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Not All Retail Experience is the Same

It dawned on me what a hypocrite I was last week. I was doing some talks to retailers at a conference and in my introduction I bragged about getting my start in retail at the age of seven when my grandfather paid my sister and me ten cents an hour to put price tags on boxes. My official start in retail came just after my fourteenth birthday back in 1980 and my full-time career in retail began April 30, 1993 – as if all those dates were important.

I say that because at the end of my talk I share a quick story about my book Hiring and the Potter’s Wheel and how all other books on hiring say Hire For Experience. As I tell the audience in my presentations, I used to hire for experience until I realized you can have twenty years of retail experience and still be lousy at it.

See the hypocrisy?

In my book I teach that you should hire personality traits suited for the job. Without those traits, there is no amount of training that can turn them into the kind of staff you want. Experience can sometimes be a negative because that means you have a lot of bad habits to break.

Yet I sell myself on exactly that – being experienced. It begs the question… When is experience bad and when is it good?

BAD EXPERIENCE

The only truly bad experience in retail is when someone is put in a job that doesn’t match his or her personality traits. Fortunately, since you will be hiring for personality traits first and foremost, that won’t be an issue. Sure there will be applicants who worked at stores with lousy (or non-existent) training programs. Sure there will be applicants who worked at stores with low bars of expectations. Sure there will be applicants who worked for less-than-stellar managers who never recognized and developed the talent below them. None of those are deal killers if your applicant has the character traits you need. Just remember that you’ll have to break a few more bad habits early on.

GOOD EXPERIENCE

Some businesses have a reputation for high levels of service. That experience works in an applicant’s favor. If you have an applicant with the right character traits and five years of experience at Nordstrom’s – ka-ching! If you have an applicant with the right character traits who worked for a company who holds regular training exercises – ba-da-bing! If you have an applicant with the right character traits who moved up the ranks at a business known for service – rama-lama-ding-dong!

When we announced our closing I had several businesses reach out to ask about the availability of my staff because those businesses knew what I expected and how I trained my team. Many of my staff moved on to bigger and better things in part because of the reputation of our store.

Experience by itself is neither a good nor a bad thing. When you find someone with the right personality traits and the right kind of experience you will find some real superstars (if you can afford to pry them away from their current jobs). It is all about getting the right traits for the job first. Their experience only tells you how many more bad habits you may or may not need to break.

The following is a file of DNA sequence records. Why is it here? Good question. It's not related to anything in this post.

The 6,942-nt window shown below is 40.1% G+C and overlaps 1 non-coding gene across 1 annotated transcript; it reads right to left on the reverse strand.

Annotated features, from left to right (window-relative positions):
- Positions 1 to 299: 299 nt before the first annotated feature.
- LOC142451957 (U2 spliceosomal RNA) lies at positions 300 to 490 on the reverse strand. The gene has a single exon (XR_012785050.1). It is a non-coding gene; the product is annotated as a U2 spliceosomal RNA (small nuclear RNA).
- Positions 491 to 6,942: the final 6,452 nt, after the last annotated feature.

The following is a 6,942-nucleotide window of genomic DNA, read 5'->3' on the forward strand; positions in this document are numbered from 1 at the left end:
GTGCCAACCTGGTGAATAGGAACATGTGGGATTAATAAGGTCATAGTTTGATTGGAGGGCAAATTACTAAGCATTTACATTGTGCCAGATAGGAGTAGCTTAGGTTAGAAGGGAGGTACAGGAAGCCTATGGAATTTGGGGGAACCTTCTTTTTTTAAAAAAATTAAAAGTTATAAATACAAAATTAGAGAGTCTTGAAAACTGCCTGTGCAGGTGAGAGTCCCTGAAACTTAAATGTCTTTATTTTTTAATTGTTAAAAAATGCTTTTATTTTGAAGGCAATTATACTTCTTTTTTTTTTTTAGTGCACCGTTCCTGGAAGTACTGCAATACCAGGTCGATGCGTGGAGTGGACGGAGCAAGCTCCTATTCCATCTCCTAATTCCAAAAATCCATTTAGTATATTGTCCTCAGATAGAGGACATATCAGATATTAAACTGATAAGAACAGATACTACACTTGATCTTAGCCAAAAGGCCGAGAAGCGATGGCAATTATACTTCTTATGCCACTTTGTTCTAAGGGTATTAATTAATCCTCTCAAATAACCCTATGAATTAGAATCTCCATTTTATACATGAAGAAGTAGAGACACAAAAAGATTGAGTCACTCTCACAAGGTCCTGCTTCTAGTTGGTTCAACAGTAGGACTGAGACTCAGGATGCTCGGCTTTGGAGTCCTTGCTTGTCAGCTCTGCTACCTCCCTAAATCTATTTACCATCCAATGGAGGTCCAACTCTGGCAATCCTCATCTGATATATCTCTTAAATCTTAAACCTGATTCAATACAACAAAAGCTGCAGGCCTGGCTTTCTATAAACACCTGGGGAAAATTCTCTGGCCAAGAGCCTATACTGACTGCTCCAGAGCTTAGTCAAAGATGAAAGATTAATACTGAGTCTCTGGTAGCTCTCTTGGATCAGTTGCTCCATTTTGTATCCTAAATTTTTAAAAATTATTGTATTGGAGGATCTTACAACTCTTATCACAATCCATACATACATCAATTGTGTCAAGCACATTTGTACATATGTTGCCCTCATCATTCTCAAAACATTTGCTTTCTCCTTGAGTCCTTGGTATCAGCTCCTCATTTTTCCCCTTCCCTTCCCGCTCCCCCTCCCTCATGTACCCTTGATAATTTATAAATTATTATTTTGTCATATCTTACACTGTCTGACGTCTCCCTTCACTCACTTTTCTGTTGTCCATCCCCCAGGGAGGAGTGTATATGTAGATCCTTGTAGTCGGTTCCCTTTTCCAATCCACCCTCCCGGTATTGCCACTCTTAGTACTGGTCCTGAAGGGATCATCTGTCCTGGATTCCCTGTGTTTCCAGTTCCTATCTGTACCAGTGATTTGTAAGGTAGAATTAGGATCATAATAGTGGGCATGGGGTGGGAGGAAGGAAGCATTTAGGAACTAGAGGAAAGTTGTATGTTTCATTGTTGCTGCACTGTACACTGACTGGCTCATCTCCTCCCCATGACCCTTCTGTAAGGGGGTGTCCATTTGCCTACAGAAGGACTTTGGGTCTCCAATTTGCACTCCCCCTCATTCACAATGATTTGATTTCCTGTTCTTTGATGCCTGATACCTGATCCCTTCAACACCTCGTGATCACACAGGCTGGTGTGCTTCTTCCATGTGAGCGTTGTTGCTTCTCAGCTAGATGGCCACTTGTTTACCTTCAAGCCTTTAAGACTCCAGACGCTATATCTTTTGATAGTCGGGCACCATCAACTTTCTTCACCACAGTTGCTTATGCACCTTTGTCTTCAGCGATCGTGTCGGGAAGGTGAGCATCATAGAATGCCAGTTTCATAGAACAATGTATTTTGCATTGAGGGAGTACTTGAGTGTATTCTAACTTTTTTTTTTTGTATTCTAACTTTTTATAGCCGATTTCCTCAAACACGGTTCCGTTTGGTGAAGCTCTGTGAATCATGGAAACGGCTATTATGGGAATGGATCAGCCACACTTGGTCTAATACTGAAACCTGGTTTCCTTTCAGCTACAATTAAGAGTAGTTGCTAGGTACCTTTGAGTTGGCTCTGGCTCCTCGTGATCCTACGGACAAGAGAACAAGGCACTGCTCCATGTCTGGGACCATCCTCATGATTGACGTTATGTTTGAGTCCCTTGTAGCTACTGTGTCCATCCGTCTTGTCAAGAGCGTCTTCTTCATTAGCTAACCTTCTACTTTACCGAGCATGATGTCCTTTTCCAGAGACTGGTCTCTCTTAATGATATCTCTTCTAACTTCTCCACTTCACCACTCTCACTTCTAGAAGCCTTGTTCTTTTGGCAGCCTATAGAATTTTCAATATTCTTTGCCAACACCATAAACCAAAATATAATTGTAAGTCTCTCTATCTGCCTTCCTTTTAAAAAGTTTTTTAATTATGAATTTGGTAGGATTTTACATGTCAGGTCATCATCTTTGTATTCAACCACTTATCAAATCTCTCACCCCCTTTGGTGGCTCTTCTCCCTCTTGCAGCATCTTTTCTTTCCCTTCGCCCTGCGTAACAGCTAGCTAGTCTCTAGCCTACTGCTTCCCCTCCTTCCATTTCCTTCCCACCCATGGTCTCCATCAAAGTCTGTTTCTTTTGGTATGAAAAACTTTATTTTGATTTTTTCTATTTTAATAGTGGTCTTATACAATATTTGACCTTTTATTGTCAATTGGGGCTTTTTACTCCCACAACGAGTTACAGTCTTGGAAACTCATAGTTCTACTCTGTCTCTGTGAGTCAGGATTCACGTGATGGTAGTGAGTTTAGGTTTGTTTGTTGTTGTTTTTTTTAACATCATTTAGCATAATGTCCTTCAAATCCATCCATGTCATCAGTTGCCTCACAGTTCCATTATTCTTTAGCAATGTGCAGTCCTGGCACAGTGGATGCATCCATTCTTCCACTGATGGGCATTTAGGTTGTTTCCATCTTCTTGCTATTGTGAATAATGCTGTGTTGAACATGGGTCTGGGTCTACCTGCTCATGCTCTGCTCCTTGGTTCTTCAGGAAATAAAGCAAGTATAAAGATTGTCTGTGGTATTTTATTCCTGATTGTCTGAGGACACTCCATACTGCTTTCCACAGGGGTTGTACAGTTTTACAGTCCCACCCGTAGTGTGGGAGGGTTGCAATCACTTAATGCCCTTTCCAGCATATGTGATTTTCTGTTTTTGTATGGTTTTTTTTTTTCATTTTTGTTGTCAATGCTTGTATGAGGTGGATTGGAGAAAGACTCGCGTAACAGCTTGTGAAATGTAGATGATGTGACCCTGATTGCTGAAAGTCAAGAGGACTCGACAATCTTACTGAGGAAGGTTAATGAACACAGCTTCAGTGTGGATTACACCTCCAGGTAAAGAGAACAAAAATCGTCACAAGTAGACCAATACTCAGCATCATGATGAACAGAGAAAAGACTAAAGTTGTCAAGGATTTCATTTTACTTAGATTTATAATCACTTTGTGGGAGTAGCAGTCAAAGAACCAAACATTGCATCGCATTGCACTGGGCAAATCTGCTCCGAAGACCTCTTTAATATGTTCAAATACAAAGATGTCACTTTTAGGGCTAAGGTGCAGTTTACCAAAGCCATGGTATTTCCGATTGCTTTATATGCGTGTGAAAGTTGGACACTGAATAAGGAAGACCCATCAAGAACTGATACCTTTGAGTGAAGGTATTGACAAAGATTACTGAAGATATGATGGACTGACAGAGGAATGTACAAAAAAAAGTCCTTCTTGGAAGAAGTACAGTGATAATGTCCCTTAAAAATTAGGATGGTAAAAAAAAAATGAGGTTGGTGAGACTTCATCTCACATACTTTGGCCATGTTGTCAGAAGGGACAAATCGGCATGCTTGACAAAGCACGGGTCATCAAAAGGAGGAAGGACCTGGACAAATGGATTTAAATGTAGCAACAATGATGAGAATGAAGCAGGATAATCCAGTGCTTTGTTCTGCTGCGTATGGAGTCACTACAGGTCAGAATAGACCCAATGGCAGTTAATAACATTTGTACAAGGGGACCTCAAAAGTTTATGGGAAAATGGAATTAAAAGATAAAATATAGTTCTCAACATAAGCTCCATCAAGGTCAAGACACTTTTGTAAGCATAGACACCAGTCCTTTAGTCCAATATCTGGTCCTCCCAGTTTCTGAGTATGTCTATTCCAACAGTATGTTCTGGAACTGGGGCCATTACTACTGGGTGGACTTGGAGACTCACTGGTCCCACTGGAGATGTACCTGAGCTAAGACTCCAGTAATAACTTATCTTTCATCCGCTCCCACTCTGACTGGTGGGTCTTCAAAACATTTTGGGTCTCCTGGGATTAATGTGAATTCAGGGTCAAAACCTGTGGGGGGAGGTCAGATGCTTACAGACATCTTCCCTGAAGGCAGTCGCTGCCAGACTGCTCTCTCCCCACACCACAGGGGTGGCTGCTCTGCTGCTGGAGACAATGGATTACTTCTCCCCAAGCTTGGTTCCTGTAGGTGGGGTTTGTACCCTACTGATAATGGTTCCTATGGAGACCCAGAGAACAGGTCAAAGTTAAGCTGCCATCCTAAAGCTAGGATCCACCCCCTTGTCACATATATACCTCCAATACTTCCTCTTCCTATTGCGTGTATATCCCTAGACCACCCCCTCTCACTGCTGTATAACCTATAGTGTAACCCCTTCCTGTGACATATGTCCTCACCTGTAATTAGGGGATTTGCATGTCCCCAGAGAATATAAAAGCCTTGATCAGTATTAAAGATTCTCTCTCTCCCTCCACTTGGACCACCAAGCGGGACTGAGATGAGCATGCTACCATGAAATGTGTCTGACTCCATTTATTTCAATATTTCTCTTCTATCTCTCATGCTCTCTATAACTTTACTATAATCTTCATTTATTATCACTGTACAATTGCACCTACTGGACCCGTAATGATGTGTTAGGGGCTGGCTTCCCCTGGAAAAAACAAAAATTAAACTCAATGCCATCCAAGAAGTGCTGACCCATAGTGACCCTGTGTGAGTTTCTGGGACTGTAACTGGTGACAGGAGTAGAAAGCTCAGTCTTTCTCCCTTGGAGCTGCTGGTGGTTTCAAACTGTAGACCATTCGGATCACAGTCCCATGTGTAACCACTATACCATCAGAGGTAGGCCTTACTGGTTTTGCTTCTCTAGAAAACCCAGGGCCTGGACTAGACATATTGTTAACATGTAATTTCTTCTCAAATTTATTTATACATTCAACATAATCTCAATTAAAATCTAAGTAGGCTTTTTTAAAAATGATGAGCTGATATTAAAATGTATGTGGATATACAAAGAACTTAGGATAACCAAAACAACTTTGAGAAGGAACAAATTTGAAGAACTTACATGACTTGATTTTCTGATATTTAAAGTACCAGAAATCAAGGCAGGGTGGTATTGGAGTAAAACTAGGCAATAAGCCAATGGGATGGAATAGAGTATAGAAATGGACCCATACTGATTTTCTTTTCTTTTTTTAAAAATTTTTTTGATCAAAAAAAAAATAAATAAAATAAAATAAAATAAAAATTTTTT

-Phil Wrzesinski
www.PhilsForum.com

PS The non-hypocritical part is when I explain what I did with my experience at Toy House including getting the store named “One of the 25 best independent stores in America” in the book Retail Superstars (George Whalin, Penguin 2009), winning the Entrepreneurial Vision Award in 2010, and how my Core Values of Fun, Helpful, Educational and Nostalgic were a perfect fit to toy retail (and a perfect fit to my new role as a Retail Educator).

You’re Not Perfect

You’re not perfect. Far from it. Me, too. You will make mistakes. You will ruin someone’s Christmas. You will cause someone gray hairs. You will make someone miss an appointment because they had to deal with your carelessness.

You will have some problems that aren’t even your fault. Maybe your vendor screwed up or the customer had a completely unrealistic expectation even after you explained it for the third time. Maybe you get the good spouse, bad spouse routine.

No matter what type of retail, you are going to have the unhappy customer.

I believe two of my favorite companies – Ritz-Carlton and Zingerman’s Deli have it right.

(source unknown)

They both empower their entire staff to be able to take care of a customer’s problem. Everyone from the assistant bottle washer to the garden boy to the valet have authorization to take a customer’s wrongs and make them right.

It does beg the question… Would you leave the fate of your customer service reputation in the hands of your lowest paid employee?

Yes! If you train them right.

Here is the easy format for handling about 98.7% of your unhappy customers.

  1. Apologize. It doesn’t matter who is at fault. They are angry. They perceive you have slighted them in some way. Apologize to them. “I am really sorry that this happened.”
  2. Ask. Ask for a complete description of what happened and what went wrong from their perspective. Don’t interrupt. Let them say what is on their mind. Don’t assume you know what happened. Let them tell the whole story. Apologize again, if necessary.
  3. Amend. Make it right. The best way to make it right in their eyes is to ask, “What would you like us to do?” Most of the time, especially if you have done steps 1 and 2, they will ask for far less than what you are prepared to do. Do what they asked, and then a little more. Yes, even if you’re giving away the farm (figuratively, of course).
  4. Learn. Let your staff make the customer happy. Then have them report back to you what they did. As long as they made the customer happy, tell your staff, “Well done!” Then show them a better way to handle it the next time if necessary.